Susan's Blog

Friday, June 11, 2010

It Just A-Noise Me

I hate noises.  So does Ben.  So does my dad.  Growing up there would sometimes be anxiety in the car when my dad identified a new noise and would try to pinpoint it.  Back then I couldn’t understand what the big deal was.  So what, a rattle, who cares?  So says the carefree ten-year-old playing in the backseat with her 12 year-old-sister.

I had to bring Max’s bike back to the bike store this morning because there was a noise somewhere in the tire area, when you pedal.  He and I had brought the bike in to get the brakes repaired and when we rode out, brakes worked but new noise worked better.  I took a long ride with the bike anyway, and heard that stupid sound the whole time, even through my iPod. “That happens sometimes,” my dad said, “just get the guy to adjust it.”

So this morning, the guy put the bike upside down on the platform and spun it around a lot; but he could not reproduce the noise.  So I had to accept the fact that maybe it was all okay now, mysteriously?  I hate that!

When I bought my most recent car, a lovely little 2010 silver Honda CR-V, I noticed a rattle somewhere in the driver’s side door.  It was kind of like teeth rattling.  I tried to joke about it, to be okay about it, by naming the car, “Clickety Clack,” but I was pissed off.

“Sometimes a new car has noises,” my dad said.  “Just let them adjust it.”  Well, he would know.  Sure, easy enough, but of course the first time they couldn’t reproduce the noise and the second time it was only a temporary fix.  By the time Ned brought it in again (notice that Ned did it because I was way too mad to do it), they worked it all out and now we are noise-free, knock wood.

Seriously, I surprised myself to learn just how unhinged I get by noise.

And so this got me thinking about noise, and assumptions.  One of the biggest stereotypes about autistics is that “they don’t like loud noises.”  That one is way up there with “they don’t like to be hugged,” and “they are visual learners,” and “they are all preternaturally handsome.”  All 1 in 100.  Imagine that.  So many gorgeous auties and aspies in the world.  We should start a whole new modeling industry so that we could pay off the therapies!

The assumptions we draw because of our own narrow set of experiences!  I don’t know where the extra-helping-of-beauty legend came from; maybe because we hear so much about autism being a monster that people think that autistics should look warped and twisted and thus are so are pleasantly surprised to see that they look like everyone else.  I get embarrassed for people who make that assumption because it is so pathetic; it’s as if they want desperately to believe that I’m getting something out of this autism deal.  Hah!  Little do they know, I have Natty; it is they who have the short end of the stick, for being Nat-less.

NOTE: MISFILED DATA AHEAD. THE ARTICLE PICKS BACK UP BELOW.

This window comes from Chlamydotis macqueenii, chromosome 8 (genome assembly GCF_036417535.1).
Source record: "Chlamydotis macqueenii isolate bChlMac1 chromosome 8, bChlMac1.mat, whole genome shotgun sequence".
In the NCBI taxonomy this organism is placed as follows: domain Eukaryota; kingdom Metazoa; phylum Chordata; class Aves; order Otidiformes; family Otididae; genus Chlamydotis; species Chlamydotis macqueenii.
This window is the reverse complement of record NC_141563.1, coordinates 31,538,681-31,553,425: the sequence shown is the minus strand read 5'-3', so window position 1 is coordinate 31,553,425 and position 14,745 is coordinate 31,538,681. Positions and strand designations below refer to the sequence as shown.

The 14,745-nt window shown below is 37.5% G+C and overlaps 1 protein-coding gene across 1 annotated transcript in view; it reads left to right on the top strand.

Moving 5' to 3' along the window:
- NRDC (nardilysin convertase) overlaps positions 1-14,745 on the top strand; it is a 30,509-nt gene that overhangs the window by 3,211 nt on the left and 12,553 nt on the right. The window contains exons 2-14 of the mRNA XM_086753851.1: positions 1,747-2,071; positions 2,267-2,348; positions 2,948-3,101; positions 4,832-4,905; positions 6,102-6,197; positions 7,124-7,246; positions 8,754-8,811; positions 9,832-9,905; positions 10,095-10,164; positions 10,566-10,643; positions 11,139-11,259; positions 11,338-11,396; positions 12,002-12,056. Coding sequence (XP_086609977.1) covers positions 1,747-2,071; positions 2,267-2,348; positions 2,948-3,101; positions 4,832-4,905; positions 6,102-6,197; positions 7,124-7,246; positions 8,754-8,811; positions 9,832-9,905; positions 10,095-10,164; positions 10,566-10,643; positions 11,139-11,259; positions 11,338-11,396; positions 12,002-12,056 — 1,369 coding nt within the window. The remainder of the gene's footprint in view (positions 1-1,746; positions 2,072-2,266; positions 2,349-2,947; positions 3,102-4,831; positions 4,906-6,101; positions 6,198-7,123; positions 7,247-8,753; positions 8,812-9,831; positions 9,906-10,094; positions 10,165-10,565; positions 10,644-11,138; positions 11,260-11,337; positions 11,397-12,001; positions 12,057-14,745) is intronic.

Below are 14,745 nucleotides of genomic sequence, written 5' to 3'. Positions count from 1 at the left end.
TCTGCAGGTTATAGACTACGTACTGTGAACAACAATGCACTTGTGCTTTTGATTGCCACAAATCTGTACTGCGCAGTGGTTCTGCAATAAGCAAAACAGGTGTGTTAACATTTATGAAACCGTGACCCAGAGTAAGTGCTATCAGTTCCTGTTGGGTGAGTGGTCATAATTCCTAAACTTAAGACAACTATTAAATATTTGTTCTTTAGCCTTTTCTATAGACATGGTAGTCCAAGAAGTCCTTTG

I think that what people need to consider more often is that if you get your neurological signals crossed, then you might end up looking like you dislike something when maybe actually you like it a whole lot.  It’s like laughing during a funeral.  It happens to all of us.  An overload of signals and emotions, and, voila! Inappropriate response!  Makes sense to me.  But Natty laughs when there is a lot of noise.  It looks to me like he truly enjoys the noise.  When Ben was first born, Nat would go around saying, “Noise like a baby!”

We were at a party recently and a veteran school therapist saw Nat there and said, “Oh, this noise and crowd must be very hard for him.”  Hard for Nat, to be at a party?  Nat loves parties probably more than the rest of us in this family.  He grins his head off and does joyful party stompies everywhere. He loves the food, the music, the friendly people who always seem delighted to see him (must be that preternaturally handsome face of his).

I’m the one who can’t stand certain noises and certain parties and certain stupid narrow assumptions.  My father can’t stand certain noises either.  Ben is like that as well.  No one makes assumptions about us; rather, they give us the benefit of the doubt.  But Nat?  Well, he’s autistic, so, there you go.

But Nat couldn’t care less.  To him, it’s just a lot of noise.


good point…great perspective =)

— added by Timmy's Mom on Saturday, June 12, 2010 at 9:08 am

OH gee Susan this noise thing runs in our family. My mother also hated noises especially in cars, just like your father…they were definitly born from the same cousin mold. Every noise meant there was a problem. No wonder I hate noises too!! Noise equals anxiety!! Oye vey!! Just like Pavlov’s dog!! Love your blog!! Such an artistic writer you are…so talented!!

— added by Lewis Marcus on Sunday, June 13, 2010 at 10:12 am

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